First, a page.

Nature Talks - pic1

A Google search was in order after Nature Talks columnist Cheryl Kimball found this stick in the woods. The bluish-green color in the center was very peculiar and puzzling.

IN THE PAST I have talked in this column about burls, those tumor-looking bumps on a tree’s trunk known also as “callus tissue.” To get scientific, Kevin Smith, Ph.D., in a 2012 article called “The Biology of Burls,” says: “A burl is the result of hyperplasia, a greatly abnormal proliferation of xylem production by the vascular cadmium” and, Smith goes on to say, that the rapid cell growth is highly localized and “the orientation of the divisions is irregular. That is what helps to produce the visually interesting and dense figure in the wood … ”

Burls are usually caused by an injury to the tree, such as from pruning (either naturally or intentionally), disease, insect damage or many other things. In the same publication (“Bark,” Issue 3, Fall 2012, published by the Massachusetts Tree Wardens’ and Foresters’ Association) is an article titled “Burl Bandits.” Apparently, theft of burls — valued by crafters — from “public” trees is a thing.

Burls are just one thing I observe in my almost daily walks in the woods. I am always finding something that is intriguing, often small. In the fall, I am on the lookout for those little puff balls made of rolled leaves that provide a cocoon for a type of wasp. Red-topped matchstick lichens always catch my eye. I wonder how that little arched root a couple dozen feet off the trail that looks like a fairy tunnel happened. The bonsai-like tree growing ever-so-slowly from a crevice in a large boulder gets examined every time I pass it by, which is at least twice a week.

I keep tabs on the dead trees where turkey tails are growing that might be a source for collection to try my hand at making paper from them someday. My phone is full of pictures of small features I find in the woods that fascinate me. Some I can figure out, some I can’t immediately explain.

One thing that recently caught my attention — and that I have seen before — was a piece of a branch on the ground that was brilliant green in the middle. I am hyper stick-aware these days because of our relatively new puppy, Lucy. She is a Labrador retriever and, like all Labs but also very much like our previous Lab who was Lucy’s great uncle, she likes to walk with a stick in her mouth. The stick she likes the best is my walking stick. On my walks with Lucy, I am constantly on the lookout for small pieces of sturdy sticks that I can trade with her for my walking stick.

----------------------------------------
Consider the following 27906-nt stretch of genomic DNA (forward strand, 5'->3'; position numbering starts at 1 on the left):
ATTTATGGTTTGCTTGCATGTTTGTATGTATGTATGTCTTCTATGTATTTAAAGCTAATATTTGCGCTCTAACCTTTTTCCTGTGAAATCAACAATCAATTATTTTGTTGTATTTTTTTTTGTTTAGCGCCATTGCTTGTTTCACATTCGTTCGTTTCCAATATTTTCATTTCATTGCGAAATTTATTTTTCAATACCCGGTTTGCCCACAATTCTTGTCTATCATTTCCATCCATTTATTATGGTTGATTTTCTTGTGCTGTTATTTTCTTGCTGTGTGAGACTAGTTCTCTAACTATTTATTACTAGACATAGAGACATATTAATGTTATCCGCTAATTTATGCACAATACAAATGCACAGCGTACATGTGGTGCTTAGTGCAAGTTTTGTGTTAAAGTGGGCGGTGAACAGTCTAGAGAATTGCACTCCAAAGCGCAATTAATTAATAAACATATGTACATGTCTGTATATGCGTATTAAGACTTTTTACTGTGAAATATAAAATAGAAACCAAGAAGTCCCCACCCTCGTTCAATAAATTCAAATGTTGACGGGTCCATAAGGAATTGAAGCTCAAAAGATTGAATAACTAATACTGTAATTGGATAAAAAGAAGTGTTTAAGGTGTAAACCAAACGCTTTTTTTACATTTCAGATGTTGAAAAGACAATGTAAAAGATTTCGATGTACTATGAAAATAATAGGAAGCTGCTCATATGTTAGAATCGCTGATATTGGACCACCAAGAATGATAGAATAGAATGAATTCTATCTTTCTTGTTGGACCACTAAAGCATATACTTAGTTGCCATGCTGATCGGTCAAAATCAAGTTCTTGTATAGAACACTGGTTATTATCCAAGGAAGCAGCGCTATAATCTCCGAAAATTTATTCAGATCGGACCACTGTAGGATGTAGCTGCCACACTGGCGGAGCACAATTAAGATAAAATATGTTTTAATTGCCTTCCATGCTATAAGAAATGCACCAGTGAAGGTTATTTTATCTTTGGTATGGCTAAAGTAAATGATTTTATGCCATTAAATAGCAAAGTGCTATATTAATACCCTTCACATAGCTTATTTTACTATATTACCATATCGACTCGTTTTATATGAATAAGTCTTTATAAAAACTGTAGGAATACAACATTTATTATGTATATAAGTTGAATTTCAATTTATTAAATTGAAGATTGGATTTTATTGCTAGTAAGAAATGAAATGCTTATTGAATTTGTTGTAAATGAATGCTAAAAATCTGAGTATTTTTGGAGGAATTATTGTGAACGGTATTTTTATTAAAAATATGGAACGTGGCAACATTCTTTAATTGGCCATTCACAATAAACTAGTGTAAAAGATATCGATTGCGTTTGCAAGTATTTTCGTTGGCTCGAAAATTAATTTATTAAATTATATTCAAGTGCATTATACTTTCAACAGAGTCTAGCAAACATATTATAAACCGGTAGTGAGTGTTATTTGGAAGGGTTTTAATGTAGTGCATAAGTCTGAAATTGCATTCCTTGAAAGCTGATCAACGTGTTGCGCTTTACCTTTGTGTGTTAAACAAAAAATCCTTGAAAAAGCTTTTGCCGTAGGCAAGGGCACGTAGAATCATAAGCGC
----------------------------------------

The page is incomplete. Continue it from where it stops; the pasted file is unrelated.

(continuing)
The other day I picked up a stick but it wasn’t for Lucy. The stick — probably 8 inches long and maybe an inch in diameter — caught my eye because the center of it was a brilliant bluish-green color. The “why” of this is exactly the kind of thing that preoccupies me as I walk through the woods.

The first thing I do to try to find an answer to strange questions is to simply Google my question: “Why would the inside of a stick be bluish-green?” Two possibilities appeared.

Wikipedia says this: “Foxfire, also called fairy fire or chimpanzee fire, is the bioluminescence created by some species of fungi present in decaying wood. The bluish-green glow is attributed to a luciferase, an oxidative enzyme, which emits light as it reacts to liciferin.”

Reddit says this in answer to someone who asked about the “blue inside a stick I snapped in half”: “The wood is stained this color from a pigment produced by the mycelium (‘vegetative body’). On the rare occasion when this fungus produces mushrooms (‘fruiting bodies’), they are shaped like tiny cups and are also a splendid blue in color.” A reader on the forum also added that it is a “species of Chlorociboria. … in North America, it could be one of two species — Chlorociboria aeruginascens or aeruginosa.”

I’m not sure which is the correct answer in this instance, but a picture of the blue mushrooms was in the thread — now I am on the lookout for these, they are beautiful!

Steller’s Sea Eagle

On a bird note, readers who are serious birders have likely heard about the Steller’s Sea Eagle that has been spotted in New England. Audubon posted a great article by Nicholas Lund on the bird’s journey ( He witnessed it in person when it was spotted in Massachusetts, saying two bald eagles — who average 10 pounds and a seven-foot wingspan — in the same tree looked like pigeons next the Steller’s Sea Eagle.

A vulnerable species of only around 4,000 individuals in existence, the bird is native to eastern Russia, the Korean peninsula and northern Japan. Lund says the vagrant bird flew to this continent and across North America. The online article has a great graphic on the Steller’s wanderings. Last seen in mid-coast Maine, I plan to keep tabs on the next sighting and try to join other birders in witnessing this bird in person. I could use something new to obsess about!


Cheryl Kimball is a freelance writer who lives north of Rochester. Email her at